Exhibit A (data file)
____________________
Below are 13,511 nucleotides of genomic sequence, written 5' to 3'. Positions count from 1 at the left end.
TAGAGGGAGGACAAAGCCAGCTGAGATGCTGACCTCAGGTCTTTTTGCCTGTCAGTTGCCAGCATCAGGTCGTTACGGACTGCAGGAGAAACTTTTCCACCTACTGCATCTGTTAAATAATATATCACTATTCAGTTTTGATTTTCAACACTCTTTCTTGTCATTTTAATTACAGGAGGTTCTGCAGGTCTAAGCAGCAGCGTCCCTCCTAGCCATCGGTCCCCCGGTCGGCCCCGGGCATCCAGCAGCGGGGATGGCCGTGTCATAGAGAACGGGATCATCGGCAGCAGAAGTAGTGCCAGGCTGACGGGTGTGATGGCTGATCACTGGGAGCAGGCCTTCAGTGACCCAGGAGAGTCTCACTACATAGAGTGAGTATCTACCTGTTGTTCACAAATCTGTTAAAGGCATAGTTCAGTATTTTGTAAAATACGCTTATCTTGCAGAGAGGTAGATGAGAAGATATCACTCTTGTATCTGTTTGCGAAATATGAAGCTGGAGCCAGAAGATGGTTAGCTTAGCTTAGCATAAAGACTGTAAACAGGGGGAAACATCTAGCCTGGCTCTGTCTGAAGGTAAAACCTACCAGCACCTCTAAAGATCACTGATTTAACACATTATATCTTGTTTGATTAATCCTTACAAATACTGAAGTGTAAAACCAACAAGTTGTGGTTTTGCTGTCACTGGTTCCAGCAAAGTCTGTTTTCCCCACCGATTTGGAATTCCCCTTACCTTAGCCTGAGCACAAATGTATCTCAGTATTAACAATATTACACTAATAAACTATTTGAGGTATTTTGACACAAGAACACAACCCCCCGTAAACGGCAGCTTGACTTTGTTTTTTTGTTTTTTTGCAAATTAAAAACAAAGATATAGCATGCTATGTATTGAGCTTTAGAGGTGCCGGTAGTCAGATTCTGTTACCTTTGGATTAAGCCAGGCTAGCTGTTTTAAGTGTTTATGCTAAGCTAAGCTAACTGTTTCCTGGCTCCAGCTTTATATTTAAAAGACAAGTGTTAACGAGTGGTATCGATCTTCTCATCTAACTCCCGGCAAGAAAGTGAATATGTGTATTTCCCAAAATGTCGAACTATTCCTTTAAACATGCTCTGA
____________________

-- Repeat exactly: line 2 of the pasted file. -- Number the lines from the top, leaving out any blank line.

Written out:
TAGAGGGAGGACAAAGCCAGCTGAGATGCTGACCTCAGGTCTTTTTGCCTGTCAGTTGCCAGCATCAGGTCGTTACGGACTGCAGGAGAAACTTTTCCACCTACTGCATCTGTTAAATAATATATCACTATTCAGTTTTGATTTTCAACACTCTTTCTTGTCATTTTAATTACAGGAGGTTCTGCAGGTCTAAGCAGCAGCGTCCCTCCTAGCCATCGGTCCCCCGGTCGGCCCCGGGCATCCAGCAGCGGGGATGGCCGTGTCATAGAGAACGGGATCATCGGCAGCAGAAGTAGTGCCAGGCTGACGGGTGTGATGGCTGATCACTGGGAGCAGGCCTTCAGTGACCCAGGAGAGTCTCACTACATAGAGTGAGTATCTACCTGTTGTTCACAAATCTGTTAAAGGCATAGTTCAGTATTTTGTAAAATACGCTTATCTTGCAGAGAGGTAGATGAGAAGATATCACTCTTGTATCTGTTTGCGAAATATGAAGCTGGAGCCAGAAGATGGTTAGCTTAGCTTAGCATAAAGACTGTAAACAGGGGGAAACATCTAGCCTGGCTCTGTCTGAAGGTAAAACCTACCAGCACCTCTAAAGATCACTGATTTAACACATTATATCTTGTTTGATTAATCCTTACAAATACTGAAGTGTAAAACCAACAAGTTGTGGTTTTGCTGTCACTGGTTCCAGCAAAGTCTGTTTTCCCCACCGATTTGGAATTCCCCTTACCTTAGCCTGAGCACAAATGTATCTCAGTATTAACAATATTACACTAATAAACTATTTGAGGTATTTTGACACAAGAACACAACCCCCCGTAAACGGCAGCTTGACTTTGTTTTTTTGTTTTTTTGCAAATTAAAAACAAAGATATAGCATGCTATGTATTGAGCTTTAGAGGTGCCGGTAGTCAGATTCTGTTACCTTTGGATTAAGCCAGGCTAGCTGTTTTAAGTGTTTATGCTAAGCTAAGCTAACTGTTTCCTGGCTCCAGCTTTATATTTAAAAGACAAGTGTTAACGAGTGGTATCGATCTTCTCATCTAACTCCCGGCAAGAAAGTGAATATGTGTATTTCCCAAAATGTCGAACTATTCCTTTAAACATGCTCTGA